Pop-up goes the shop

Major retailers are embracing what used to be a guerrilla marketing move by the small guys

by Tamsin McMahon

Pop-up goes the shop

Chris Young/CP

Maybe it’s a sign of our disposable culture that the temporary storefront has become a permanent fixture of the retail landscape. Pop-up shops, stores that set up at kiosks or in vacant storefronts for anywhere from a few hours to several months, have flourished across Canada.

In February, ahead of its Canadian debut next year, U.S. retailer Target offered an exclusive Jason Wu collection in downtown Toronto for just six hours, generating a frenzy among the city’s fashionistas and garnering national attention. Well.ca launched a virtual QR-code pop-up shop in Toronto’s Union Station in April. Skincare company Nivea opened “Nivea Haus” in Toronto and Montreal in March. Even the Food Network ran “pop-up restaurants” in Toronto and Vancouver to promote a show.

Pop-up shops have been around for nearly a decade, inspired by the guerilla marketing tactics of small designers who would temporarily inhabit storefronts, warehouses and alleyways because they couldn’t afford their own retail shops. Target was among the first major retailer to try the pop-up concept when it set up on a barge outside Mahattan in 2002. But while such events were once dismissed as passing fads, the pop-up shop has endured as retailers realize the no-commitment storefront is a cheap way to test new products. They also generate buzz with the novelty of get-it-before-it’s-gone commerce. “It’s a great way to create interest,” says Vancouver retail consultant David Gray of Dig360, who argues the concept isn’t used enough. “What’s going to get harder and harder is for it to remain novel. But it’s still so rare, I think it’s a long way from becoming truly mundane.”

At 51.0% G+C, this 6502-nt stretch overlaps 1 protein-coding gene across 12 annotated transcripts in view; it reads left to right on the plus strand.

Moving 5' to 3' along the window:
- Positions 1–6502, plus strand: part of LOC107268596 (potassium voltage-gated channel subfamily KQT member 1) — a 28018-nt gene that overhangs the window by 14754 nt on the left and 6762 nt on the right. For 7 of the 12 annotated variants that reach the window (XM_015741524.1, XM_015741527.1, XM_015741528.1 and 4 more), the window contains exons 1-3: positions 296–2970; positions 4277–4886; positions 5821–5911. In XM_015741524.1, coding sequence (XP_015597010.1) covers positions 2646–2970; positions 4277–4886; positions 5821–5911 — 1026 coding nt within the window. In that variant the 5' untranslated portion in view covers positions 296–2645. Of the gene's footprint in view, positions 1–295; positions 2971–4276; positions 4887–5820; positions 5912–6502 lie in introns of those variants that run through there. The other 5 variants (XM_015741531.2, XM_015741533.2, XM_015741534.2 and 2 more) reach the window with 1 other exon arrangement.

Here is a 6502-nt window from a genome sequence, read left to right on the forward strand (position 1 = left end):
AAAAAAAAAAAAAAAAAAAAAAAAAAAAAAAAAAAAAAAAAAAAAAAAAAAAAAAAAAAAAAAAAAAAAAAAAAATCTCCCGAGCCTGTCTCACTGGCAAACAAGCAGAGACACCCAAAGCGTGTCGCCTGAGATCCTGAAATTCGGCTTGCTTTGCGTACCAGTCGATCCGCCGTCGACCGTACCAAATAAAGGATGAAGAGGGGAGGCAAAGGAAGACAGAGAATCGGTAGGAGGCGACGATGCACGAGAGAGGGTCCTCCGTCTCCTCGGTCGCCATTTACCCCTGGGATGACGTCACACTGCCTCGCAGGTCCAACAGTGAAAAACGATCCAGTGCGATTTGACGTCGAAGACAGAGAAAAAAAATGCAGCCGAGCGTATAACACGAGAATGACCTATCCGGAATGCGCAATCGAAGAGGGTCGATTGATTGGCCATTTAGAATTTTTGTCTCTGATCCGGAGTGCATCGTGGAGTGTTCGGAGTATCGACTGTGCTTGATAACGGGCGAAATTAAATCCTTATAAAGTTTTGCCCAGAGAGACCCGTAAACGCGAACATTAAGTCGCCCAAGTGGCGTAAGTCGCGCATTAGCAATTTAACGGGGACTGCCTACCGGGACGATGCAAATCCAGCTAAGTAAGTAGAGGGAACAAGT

Still, the growing popularity of the pop-up shop has inspired some resistance from independent designers. Muttonhead, a Toronto clothing designer that has run “travelling markets” around the city, specifically avoids calling its temporary stores “pop-up shops.” “It’s become a trend,” says Muttonhead designer Meg Sinclair. “It’s such a good way to get your name out there and get some press and make some sales that everyone’s kind of doing it now. We’re just not down with ‘pop-up shop.’ ”




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Pop-up goes the shop

  1. Indochino is another one.

  2. While it’s a good strategy, one must wonder how much consumers will believe it coming from a giant like Target vs. a small “gurellia” operation – Usually with a larger retailer, the mentality is that if they’re selling it now they’ll be selling it next week – while the gurellia retailer has the physical perception of maybe not even being there next week…

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